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Originally Published: 3/31/2018

2020 Census:  The Commerce Department has agreed to the Justice Department’s request (TWW, Census, 1/6/18) to include a citizenship status question on the 2020 census. (Roll Call) Who’s behind this? It sounded like Kris Kobach to me (TWW, Kansas, 3/10/18; Operation Crosscheck, 7/8/17) now that his voting commission has been dissolved. (TWW, Voting Commission, 1/6/18; 12/30/17) So I went snooping and, lo and behold, the Kansas City Star reported that Kobach is taking credit for it. He claims that he’s been talking to Trump about this since Trump’s earliest days in the White House. Of course, it’s all about eroding “the political power of immigrant-dense regions.” The census is being weaponized. (The Atlantic) California immediately sued, arguing that it violates the Constitution. And New York Attorney General Eric Schneiderman announced that he’ll lead a multi-state lawsuit “to preserve what he said was a fair and accurate Census.” (Washington Post) Then another 10 states signaled they would join with Schneiderman. (NY Times)

 

What This Means:  The U.S. Census is a population census. Article I, Section 2 of the U.S. Constitution states that all “free persons” shall be counted. It’s meant to track the number of human beings actually living in the country, regardless of their immigration or citizenship status. So what does it accomplish to ask if there are people in the household who are not citizens? Just because they are not citizens doesn’t mean they are undocumented. They are here. They are counted. So why ask the question? The census data is used to (a) allocate money to the states, (b) determine the number of representatives from each state, and (c) determine the number of the state’s electoral votes. If the question freaks out immigrants - documented or undocumented - and if there are undocumented persons in their households, they will be afraid Immigration and Customs Enforcement (ICE) will be notified and they’ll be deported. So, they won’t fill out the questionnaire. States like California, New York, Texas, and Arizona will lose money, representatives, and electoral votes. And, of course, California and New York predominantly vote Democratic. So this represents another attempt to shift the national political power. AG Jeff Session claims that adding this question will help enforce the Voting Rights Act. (NY Times)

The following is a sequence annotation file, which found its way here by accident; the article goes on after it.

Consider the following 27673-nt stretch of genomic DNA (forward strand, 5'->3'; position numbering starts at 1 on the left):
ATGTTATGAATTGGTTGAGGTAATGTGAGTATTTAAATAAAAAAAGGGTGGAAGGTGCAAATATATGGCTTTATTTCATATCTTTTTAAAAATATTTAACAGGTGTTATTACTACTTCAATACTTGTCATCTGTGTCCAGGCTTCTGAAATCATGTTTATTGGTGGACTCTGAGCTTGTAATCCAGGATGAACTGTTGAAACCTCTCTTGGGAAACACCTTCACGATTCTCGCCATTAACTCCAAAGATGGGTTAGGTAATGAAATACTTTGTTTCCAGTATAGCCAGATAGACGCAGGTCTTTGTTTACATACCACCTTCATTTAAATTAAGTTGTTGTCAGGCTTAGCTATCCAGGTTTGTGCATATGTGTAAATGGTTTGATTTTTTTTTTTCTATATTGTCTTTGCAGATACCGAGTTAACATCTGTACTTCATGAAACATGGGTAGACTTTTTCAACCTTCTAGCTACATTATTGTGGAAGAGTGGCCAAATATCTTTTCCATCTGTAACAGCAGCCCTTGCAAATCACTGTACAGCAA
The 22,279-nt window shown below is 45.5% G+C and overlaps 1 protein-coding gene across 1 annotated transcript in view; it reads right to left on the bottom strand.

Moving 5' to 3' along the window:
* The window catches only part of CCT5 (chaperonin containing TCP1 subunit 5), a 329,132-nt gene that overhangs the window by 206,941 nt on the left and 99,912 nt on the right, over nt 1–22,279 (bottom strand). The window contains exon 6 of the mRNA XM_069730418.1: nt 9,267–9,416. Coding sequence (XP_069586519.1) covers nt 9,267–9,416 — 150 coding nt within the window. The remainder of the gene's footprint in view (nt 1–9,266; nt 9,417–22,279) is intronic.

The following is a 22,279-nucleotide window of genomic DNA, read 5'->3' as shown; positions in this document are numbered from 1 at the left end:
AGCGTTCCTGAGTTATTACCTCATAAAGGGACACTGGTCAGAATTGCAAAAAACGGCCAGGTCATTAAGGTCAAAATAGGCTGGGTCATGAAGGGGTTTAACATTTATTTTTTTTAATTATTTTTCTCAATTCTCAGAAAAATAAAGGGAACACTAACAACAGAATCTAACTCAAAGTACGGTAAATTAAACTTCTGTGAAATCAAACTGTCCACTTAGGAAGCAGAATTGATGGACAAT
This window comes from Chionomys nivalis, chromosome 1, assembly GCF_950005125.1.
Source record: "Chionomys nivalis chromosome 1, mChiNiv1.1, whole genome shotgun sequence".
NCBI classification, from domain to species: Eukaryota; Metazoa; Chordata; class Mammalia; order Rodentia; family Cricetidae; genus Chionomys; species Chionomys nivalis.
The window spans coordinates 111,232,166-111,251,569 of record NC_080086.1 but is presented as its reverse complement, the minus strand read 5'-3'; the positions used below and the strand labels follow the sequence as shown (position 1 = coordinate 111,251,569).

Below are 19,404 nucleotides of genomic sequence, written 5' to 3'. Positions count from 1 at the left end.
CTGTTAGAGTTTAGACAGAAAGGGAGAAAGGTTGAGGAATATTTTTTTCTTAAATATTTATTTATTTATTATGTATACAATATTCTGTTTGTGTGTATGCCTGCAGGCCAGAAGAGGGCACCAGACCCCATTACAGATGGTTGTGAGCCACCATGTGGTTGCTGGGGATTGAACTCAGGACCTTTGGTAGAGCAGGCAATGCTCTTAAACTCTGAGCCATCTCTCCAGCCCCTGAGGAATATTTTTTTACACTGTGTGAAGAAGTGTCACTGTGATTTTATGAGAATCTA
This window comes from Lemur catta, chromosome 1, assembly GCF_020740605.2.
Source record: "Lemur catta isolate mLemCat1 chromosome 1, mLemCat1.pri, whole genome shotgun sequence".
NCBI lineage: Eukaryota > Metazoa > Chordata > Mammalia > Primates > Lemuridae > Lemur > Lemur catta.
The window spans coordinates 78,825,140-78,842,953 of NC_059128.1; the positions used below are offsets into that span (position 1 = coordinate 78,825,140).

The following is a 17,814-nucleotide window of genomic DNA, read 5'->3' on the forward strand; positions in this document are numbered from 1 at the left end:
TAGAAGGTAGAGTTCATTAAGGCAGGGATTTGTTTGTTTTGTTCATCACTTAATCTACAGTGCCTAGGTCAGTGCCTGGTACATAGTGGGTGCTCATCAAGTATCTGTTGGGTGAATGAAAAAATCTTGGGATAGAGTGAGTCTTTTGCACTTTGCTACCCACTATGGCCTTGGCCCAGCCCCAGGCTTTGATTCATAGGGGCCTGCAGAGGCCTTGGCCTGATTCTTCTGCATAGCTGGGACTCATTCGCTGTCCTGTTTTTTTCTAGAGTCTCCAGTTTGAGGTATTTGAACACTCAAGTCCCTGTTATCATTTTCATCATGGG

The Attack:  Make no mistake. This is part and parcel of Trump’s war on immigrants. However, it’s also an attack on democratic representation. Operation Crosscheck (TWW, Operation Crosscheck, 7/8/17), Cambridge Analytica and its cousins (TWW, Data Mining, 3/24/18), state voter ID laws, voter suppression (TWW, Voter Suppression, 1/13/18; Suppression Efforts, 6/17/17), and gerrymandering (TWW, Gerrymandering, 10/29/16) aren’t enough for Republicans to win elections. So now they’re going after the electoral votes and reducing representation of the 90% in Congress. Hey, if you can’t win votes on the issues, steal them.

 

Emoluments Lawsuit:  U.S. District Judge Peter Messitte in Maryland ruled that Washington D.C. and Maryland attorneys general have legal standing to sue Trump for allegedly violating “the Constitution’s ban on taking ‘emoluments,’ or payments, from individual states and foreign governments.” (Washington Post)